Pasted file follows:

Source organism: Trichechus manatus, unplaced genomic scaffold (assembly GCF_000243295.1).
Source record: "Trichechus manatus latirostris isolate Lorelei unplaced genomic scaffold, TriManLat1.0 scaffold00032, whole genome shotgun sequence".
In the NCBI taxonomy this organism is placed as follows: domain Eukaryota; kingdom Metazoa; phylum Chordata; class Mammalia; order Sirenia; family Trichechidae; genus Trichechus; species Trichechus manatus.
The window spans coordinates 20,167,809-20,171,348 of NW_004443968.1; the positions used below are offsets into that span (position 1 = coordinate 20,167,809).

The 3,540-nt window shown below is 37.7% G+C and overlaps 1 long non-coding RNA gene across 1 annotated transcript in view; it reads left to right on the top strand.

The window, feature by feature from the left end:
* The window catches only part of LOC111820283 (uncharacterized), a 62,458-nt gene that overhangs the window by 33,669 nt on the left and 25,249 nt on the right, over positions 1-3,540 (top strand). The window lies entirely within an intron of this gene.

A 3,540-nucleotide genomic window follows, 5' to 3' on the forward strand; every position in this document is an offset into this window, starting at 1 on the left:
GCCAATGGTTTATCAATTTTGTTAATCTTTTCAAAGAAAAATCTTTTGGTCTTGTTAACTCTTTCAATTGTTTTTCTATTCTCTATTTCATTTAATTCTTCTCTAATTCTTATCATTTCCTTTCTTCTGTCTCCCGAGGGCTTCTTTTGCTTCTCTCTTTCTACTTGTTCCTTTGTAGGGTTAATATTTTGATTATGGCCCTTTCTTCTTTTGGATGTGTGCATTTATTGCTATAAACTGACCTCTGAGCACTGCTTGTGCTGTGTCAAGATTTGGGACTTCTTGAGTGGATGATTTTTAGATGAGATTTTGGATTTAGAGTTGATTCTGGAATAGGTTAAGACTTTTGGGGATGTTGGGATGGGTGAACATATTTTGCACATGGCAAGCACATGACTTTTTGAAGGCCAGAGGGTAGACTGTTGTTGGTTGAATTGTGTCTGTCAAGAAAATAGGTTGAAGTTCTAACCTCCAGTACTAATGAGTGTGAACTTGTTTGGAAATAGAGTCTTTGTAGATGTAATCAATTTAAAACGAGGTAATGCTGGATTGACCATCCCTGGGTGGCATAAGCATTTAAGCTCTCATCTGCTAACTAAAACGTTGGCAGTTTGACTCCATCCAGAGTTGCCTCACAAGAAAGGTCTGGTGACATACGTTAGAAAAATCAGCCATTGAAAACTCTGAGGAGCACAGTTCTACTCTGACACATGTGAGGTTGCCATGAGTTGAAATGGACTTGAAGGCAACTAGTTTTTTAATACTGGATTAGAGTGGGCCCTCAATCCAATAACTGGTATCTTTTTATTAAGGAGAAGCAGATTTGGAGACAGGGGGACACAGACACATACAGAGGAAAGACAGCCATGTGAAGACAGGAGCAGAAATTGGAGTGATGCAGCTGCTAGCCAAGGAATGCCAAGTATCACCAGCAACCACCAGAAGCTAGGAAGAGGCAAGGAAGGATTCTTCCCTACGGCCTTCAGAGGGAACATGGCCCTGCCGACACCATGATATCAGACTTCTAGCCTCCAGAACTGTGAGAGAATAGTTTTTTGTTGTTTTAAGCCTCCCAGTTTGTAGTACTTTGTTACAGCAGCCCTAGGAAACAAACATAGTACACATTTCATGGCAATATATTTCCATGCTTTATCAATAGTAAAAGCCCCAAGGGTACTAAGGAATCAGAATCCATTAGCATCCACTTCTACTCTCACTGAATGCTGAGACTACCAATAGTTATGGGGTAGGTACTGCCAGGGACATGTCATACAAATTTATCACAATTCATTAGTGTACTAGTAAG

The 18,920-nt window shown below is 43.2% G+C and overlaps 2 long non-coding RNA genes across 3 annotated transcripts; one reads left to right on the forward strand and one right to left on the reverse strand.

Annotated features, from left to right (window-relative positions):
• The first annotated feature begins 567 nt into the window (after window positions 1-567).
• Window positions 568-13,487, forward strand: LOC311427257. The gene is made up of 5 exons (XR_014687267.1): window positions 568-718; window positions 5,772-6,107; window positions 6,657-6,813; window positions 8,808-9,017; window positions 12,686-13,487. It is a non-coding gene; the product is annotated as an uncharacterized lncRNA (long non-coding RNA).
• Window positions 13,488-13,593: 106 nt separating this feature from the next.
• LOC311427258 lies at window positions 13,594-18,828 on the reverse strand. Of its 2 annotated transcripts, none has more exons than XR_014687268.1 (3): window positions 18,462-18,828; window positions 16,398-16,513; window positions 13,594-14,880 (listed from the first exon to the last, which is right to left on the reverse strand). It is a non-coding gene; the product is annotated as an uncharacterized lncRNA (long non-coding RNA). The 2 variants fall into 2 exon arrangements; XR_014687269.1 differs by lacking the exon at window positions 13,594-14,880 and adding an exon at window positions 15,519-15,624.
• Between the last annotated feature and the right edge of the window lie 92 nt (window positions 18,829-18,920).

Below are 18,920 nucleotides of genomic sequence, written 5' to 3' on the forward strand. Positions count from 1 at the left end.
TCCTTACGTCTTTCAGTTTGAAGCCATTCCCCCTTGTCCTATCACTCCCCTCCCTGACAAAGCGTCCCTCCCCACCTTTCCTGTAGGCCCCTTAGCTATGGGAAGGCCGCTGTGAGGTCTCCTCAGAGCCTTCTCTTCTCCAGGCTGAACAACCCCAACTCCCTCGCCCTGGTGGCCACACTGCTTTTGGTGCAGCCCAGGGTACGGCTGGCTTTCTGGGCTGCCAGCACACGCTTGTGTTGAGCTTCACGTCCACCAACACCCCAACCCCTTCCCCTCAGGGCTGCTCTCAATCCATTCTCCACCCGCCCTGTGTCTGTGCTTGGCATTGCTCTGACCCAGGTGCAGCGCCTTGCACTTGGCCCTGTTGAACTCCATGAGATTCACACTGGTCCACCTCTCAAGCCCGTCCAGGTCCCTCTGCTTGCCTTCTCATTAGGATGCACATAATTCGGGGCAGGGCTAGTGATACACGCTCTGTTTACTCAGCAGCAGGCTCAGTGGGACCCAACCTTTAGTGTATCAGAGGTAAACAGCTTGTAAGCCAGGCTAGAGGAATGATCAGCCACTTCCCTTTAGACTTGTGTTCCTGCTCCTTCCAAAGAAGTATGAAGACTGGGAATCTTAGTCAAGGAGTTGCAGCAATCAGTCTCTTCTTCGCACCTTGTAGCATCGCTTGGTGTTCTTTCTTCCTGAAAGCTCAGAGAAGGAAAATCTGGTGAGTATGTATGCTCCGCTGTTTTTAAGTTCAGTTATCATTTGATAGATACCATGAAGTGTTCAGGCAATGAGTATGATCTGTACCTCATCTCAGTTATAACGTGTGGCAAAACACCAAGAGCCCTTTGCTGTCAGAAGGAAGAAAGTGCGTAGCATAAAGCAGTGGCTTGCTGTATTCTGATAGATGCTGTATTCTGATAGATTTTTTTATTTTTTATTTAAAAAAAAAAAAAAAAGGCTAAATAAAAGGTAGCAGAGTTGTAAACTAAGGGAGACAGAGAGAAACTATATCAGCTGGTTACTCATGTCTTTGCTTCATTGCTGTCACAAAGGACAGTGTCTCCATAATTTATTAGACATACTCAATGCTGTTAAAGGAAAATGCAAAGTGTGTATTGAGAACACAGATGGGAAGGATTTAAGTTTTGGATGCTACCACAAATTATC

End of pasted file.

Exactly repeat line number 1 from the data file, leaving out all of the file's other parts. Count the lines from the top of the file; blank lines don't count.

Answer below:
Source organism: Trichechus manatus, unplaced genomic scaffold (assembly GCF_000243295.1).